Flexible Docking Using Modal Methods

Period of Performance: 07/15/1998 - 07/14/1999

Unknown

Phase 2 SBIR

Recipient Firm

Moldyn, Inc.
5720 Oberlin Drive
San Diego, CA 92121
Principal Investigator

Abstract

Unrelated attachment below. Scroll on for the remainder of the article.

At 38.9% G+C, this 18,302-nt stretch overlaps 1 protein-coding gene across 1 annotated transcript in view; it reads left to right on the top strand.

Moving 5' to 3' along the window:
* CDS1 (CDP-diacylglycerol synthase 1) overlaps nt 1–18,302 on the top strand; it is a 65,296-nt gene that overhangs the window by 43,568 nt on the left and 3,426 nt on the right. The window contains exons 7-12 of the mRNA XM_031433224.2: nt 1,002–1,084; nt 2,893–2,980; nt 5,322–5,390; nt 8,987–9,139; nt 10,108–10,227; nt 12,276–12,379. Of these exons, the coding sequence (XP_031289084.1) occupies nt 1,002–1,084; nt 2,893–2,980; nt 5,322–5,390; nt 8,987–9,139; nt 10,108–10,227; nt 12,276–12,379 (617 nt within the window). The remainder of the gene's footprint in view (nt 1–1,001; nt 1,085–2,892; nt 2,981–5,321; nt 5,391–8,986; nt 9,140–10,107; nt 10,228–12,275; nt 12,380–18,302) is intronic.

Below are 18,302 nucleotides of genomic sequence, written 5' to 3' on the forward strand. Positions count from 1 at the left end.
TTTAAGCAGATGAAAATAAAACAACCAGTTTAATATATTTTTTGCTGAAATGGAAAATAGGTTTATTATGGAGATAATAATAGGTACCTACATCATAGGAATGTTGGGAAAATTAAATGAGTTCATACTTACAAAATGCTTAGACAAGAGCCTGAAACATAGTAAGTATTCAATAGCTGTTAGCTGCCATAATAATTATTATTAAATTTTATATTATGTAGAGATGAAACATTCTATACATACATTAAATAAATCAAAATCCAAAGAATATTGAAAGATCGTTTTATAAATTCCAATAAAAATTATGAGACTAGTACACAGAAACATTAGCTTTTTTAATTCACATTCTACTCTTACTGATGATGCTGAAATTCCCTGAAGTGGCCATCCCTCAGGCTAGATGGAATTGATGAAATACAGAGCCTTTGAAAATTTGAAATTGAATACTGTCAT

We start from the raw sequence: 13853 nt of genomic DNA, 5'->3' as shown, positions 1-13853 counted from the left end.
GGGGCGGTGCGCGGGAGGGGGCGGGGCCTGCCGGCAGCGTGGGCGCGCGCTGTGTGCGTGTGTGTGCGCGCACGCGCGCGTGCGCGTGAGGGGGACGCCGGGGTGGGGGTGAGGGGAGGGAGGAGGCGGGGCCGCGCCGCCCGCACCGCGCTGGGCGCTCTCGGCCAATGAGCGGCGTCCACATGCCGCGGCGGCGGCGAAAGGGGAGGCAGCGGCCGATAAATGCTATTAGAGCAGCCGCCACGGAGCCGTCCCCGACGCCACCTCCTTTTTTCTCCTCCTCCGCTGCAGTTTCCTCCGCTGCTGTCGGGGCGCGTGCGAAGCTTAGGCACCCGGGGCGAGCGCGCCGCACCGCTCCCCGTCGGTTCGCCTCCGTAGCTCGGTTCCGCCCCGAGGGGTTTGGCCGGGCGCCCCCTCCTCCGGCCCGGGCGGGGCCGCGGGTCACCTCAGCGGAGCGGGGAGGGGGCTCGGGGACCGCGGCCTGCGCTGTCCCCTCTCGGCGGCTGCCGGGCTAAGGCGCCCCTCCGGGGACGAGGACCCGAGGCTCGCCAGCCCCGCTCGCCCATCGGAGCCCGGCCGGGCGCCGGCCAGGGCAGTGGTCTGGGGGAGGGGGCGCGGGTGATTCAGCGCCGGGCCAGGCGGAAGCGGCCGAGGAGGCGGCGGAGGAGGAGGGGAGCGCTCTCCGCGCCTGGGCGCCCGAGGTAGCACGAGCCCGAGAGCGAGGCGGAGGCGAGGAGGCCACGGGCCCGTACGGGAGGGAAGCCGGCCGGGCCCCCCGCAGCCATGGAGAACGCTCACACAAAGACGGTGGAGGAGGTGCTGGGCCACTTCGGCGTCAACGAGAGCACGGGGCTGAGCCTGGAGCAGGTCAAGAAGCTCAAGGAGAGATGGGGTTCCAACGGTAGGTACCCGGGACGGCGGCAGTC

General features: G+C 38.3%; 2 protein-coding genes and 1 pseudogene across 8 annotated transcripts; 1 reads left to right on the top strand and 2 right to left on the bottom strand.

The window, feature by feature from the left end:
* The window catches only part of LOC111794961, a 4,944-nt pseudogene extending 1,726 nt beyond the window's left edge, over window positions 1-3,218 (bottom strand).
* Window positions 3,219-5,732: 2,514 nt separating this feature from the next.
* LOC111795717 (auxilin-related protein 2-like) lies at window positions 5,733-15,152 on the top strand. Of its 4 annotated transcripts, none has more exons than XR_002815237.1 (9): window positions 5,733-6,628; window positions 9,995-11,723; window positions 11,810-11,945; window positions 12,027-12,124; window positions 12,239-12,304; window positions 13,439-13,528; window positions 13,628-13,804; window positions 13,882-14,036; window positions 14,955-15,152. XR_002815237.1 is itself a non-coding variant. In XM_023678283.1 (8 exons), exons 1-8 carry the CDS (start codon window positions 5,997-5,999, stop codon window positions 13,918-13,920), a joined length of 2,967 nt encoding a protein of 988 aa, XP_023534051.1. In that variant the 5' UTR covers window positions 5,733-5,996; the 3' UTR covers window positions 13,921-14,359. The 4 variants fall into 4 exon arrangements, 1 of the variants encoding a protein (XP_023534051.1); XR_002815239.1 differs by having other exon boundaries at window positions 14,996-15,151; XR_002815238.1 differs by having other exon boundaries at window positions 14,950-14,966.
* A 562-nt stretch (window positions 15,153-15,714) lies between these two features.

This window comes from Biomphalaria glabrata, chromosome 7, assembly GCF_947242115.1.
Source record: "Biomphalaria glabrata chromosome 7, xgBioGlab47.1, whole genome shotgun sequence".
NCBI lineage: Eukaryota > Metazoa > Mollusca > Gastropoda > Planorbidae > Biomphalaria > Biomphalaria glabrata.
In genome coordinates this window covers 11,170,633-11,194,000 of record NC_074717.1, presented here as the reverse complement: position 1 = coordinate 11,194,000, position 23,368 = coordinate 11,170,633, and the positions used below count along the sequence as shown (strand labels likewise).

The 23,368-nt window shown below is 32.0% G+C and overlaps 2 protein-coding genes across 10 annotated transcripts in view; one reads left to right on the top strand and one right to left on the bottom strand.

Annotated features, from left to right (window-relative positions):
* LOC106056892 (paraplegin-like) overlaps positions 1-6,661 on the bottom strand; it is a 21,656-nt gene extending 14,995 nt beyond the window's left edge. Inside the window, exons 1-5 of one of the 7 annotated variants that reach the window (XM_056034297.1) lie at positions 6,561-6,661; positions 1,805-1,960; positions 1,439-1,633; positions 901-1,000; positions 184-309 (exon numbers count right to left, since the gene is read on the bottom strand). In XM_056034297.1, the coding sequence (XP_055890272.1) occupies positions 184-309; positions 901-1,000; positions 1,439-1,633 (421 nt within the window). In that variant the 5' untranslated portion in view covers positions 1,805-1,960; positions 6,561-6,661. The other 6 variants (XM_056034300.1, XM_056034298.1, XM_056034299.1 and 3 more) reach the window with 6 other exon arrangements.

The long term objective of this project is to develop a new ligand-receptor docking simulation software code, known as FLEX-DOCK, that features significant improvements in physical realism over current rigid-body docking codes (e.g., DOCK). It is intended to be used as a higher level filter to fill the gap between high speed low fidelity massive data base screening tools and much higher fidelity molecular dynamics modeling or direct laboratory screening via combinatorial chemistry techniques. FLEX-DOCK models the ligand and receptor active site as bodies (groups of atoms) with structural flexibility (degrees-of-freedom) described by component modes. The component mode framework facilitates structural flexibility for both ligand and receptor during the docking simulation. When completed, FLEX-DOCK will enable physically realistic and efficient screening in drug discovery that will result in much higher probability-for-success lead compounds entering the wet chemistry phase than possible from current docking simulation methods. The objectives for Phase II include: (1) completing the development of FLEX-DOCK's modal flexibility for ligand and receptor; and (2) developing a method for generating and storing FLEX-DOCK fbody prescriptions and component modes in the small molecule/ligand data bases that are used for screening in the pharmaceutical industry. PROPOSED COMMERCIAL APPLICATIONS: The improved realism of FLEX-DOCK over current rigid-body docking codes offers to significantly improve the efficiency of lead compound searches for drug design in the pharmaceutical industry. Two commercial applications are planned to take advantage of this opportunity: (1) commercial FLEX-DOCK software, which will be licensed and sold through a computational chemistry software firm; and (2) research services using FLEX-DOCK in support of drug design research for pharmaceutical firm customers.